THE SWEDISH JAZZ KINGS FEATURING ROY WILLIAMS
Opus 3, CD 19404, 14 tracks 75min 1996
Shake It & Break It, Jazzin' Babies Blues, Mr. Jess, Gulf Coast Blues, Sugar Foot Strut, Cake Walkin' Babies, Weatherburn Blues, How Come You Do Me, Potato Head Blues, It's Right Here For You, Buddy Burton's Jazz, Melancholy Blues, Chattanooga Stomp, Moody Melody
Well, if I wanted the Swedish Jazz King's CD 'Live' for 'Old fashioned Love', I wanted this one for 'Potato Head Blues', which I had the pleasure of hearing them play live in Hamilton, NZ.
This CD contains more sweet jazz from the boy's from Stockholm with Brit guest trombone player Roy Williams. The sleeve notes mention Roy's many years with the Alex Welsh band, but my memories are of him in the 60s with Terry Lightfoot's New Orleans Jazzmen. Roy is the odd man out in the frontline. If you listen to the aforesaid 'Potato Head Blues' you can pick Bent Persson's Louis Armstrong traits and Johnny Dodd's influence on clarinettist Tomas Örnberg, but Roy sounds nothing like John Thomas (and even less like Kid Ory!) when he recorded the number as part of Armstrong's Hot Seven. Roy is more Jack Teagarden to my ear. Having said that, he fits in so well and the SJK are not an early Armstrong 'clone' band.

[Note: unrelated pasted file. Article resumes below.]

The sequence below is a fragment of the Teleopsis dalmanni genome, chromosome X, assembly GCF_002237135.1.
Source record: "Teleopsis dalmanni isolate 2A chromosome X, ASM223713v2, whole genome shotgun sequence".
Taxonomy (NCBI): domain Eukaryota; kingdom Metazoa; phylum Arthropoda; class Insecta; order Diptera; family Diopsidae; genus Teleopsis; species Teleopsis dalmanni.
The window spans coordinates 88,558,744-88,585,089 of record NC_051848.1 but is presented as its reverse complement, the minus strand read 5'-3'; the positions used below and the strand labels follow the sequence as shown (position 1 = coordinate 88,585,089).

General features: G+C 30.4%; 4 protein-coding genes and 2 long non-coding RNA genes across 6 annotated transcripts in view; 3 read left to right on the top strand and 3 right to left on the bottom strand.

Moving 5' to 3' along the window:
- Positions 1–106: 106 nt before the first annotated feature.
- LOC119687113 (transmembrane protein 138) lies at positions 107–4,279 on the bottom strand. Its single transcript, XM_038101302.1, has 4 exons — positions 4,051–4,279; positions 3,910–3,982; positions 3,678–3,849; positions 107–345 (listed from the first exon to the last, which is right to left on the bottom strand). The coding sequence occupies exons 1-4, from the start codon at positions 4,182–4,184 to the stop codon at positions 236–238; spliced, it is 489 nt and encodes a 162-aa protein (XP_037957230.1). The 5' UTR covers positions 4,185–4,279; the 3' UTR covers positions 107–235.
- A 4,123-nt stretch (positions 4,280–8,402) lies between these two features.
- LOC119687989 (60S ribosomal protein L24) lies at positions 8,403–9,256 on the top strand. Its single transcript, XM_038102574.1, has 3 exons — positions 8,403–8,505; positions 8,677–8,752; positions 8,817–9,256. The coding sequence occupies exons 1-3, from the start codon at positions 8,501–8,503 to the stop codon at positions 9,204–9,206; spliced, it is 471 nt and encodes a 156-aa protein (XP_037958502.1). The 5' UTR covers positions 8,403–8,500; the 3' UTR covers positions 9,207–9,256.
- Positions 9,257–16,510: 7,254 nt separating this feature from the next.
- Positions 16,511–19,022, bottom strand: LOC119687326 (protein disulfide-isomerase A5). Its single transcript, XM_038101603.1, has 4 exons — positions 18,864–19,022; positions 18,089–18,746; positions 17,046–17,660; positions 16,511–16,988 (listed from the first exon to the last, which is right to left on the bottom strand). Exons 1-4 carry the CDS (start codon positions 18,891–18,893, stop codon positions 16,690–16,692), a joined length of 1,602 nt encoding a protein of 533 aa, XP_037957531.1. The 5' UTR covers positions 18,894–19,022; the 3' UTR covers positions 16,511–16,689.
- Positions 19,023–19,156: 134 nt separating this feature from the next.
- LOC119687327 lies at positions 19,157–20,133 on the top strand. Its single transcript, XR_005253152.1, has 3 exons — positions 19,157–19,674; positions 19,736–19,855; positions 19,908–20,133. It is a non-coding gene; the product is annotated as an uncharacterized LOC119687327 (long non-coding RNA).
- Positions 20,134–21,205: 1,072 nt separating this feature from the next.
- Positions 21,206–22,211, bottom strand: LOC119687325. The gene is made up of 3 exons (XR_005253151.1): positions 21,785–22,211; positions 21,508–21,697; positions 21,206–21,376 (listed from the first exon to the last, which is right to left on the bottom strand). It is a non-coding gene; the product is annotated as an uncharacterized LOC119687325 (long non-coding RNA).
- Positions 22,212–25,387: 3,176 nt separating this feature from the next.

So, what type of band are they? Well they describe their style as 'Classic jazz', but normally this term is used for jazz recorded between 1918 and say 1932 (the accepted cut off year is open to debate) and covers all styles of traditional jazz recorded in that period. I have always known the style of jazz they play as 'Hot Jazz'. This means that they play a more structured ensemble style of early jazz, rather than the ensemble-string of solos-ensemble you get with Chicago jazz. The best know exponent was Jelly Roll Morton and his Red Hot Peppers (or if you are from the BBC: JR Morton - they having sussed what Jelly Roll means!). Today you need to listen to West Jesmond Rhythm Kings or the Swedish Jazz Kings, if you want to hear it at its best. Although my number one love is the European interpretation of New Orleans jazz, a-la Ken Colyer, and now played to near perfection by Göta River, New Orleans Delight and the Savannah's, I have a weakness for Hot Jazz. Oft I have bemoaned the lack of good bands playing in that style. The Swedish Jazz Kings easily fill that role.
The CD contains a selection of tracks from the 20s with one from the 30s, one from the 40s and a new one 'Weatherburn Blues' written by Brit Keith Durston, one of the three pianists guesting with the band and in memory of the late Ron Weatherburn, who was a fine jazz pianist I enjoyed listening to.
The standard of playing is brilliant as is the engineering quality of the recordings, which were made during one 1994 session and three 1996 sessions. My only negative comment is that Olle Nyman should have stuck to the banjo on all the tracks as the guitar, to my ear, lacks the drive needed by a drumless band.
Well I now have two CDs by SJK. All that remains is to set out to get me some more! If you haven't anything by this band, then you are missing out on a very pleasurable experience and you should rectify this immediately by contacting Opus on http://www.opus3records.com or Nalle's Jazz Shop .